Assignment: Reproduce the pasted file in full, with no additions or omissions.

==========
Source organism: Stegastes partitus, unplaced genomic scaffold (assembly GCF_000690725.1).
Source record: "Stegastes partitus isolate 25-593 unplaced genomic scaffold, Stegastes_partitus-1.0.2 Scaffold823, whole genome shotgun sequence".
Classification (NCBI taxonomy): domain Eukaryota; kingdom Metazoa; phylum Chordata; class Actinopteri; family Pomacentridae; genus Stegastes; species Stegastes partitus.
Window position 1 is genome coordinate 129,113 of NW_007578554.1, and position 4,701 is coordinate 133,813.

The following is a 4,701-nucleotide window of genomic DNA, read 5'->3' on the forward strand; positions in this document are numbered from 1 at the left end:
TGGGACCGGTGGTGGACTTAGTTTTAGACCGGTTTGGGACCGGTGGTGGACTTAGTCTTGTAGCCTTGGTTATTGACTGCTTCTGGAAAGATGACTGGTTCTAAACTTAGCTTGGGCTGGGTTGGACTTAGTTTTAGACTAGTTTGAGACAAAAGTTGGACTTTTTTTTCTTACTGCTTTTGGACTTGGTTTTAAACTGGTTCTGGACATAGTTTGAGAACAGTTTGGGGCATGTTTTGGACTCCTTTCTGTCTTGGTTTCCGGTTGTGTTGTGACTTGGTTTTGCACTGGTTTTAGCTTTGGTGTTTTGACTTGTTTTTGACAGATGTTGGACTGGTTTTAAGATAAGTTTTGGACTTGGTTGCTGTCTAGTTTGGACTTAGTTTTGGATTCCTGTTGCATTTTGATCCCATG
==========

Source organism: Stegastes partitus, unplaced genomic scaffold (assembly GCF_000690725.1).
Source record: "Stegastes partitus isolate 25-593 unplaced genomic scaffold, Stegastes_partitus-1.0.2 Scaffold823, whole genome shotgun sequence".
Classification (NCBI taxonomy): domain Eukaryota; kingdom Metazoa; phylum Chordata; class Actinopteri; family Pomacentridae; genus Stegastes; species Stegastes partitus.
Window position 1 is genome coordinate 129,113 of NW_007578554.1, and position 4,701 is coordinate 133,813.

The following is a 4,701-nucleotide window of genomic DNA, read 5'->3' on the forward strand; positions in this document are numbered from 1 at the left end:
TGGGACCGGTGGTGGACTTAGTTTTAGACCGGTTTGGGACCGGTGGTGGACTTAGTCTTGTAGCCTTGGTTATTGACTGCTTCTGGAAAGATGACTGGTTCTAAACTTAGCTTGGGCTGGGTTGGACTTAGTTTTAGACTAGTTTGAGACAAAAGTTGGACTTTTTTTTCTTACTGCTTTTGGACTTGGTTTTAAACTGGTTCTGGACATAGTTTGAGAACAGTTTGGGGCATGTTTTGGACTCCTTTCTGTCTTGGTTTCCGGTTGTGTTGTGACTTGGTTTTGCACTGGTTTTAGCTTTGGTGTTTTGACTTGTTTTTGACAGATGTTGGACTGGTTTTAAGATAAGTTTTGGACTTGGTTGCTGTCTAGTTTGGACTTAGTTTTGGATTCCTGTTGCATTTTGATCCCATG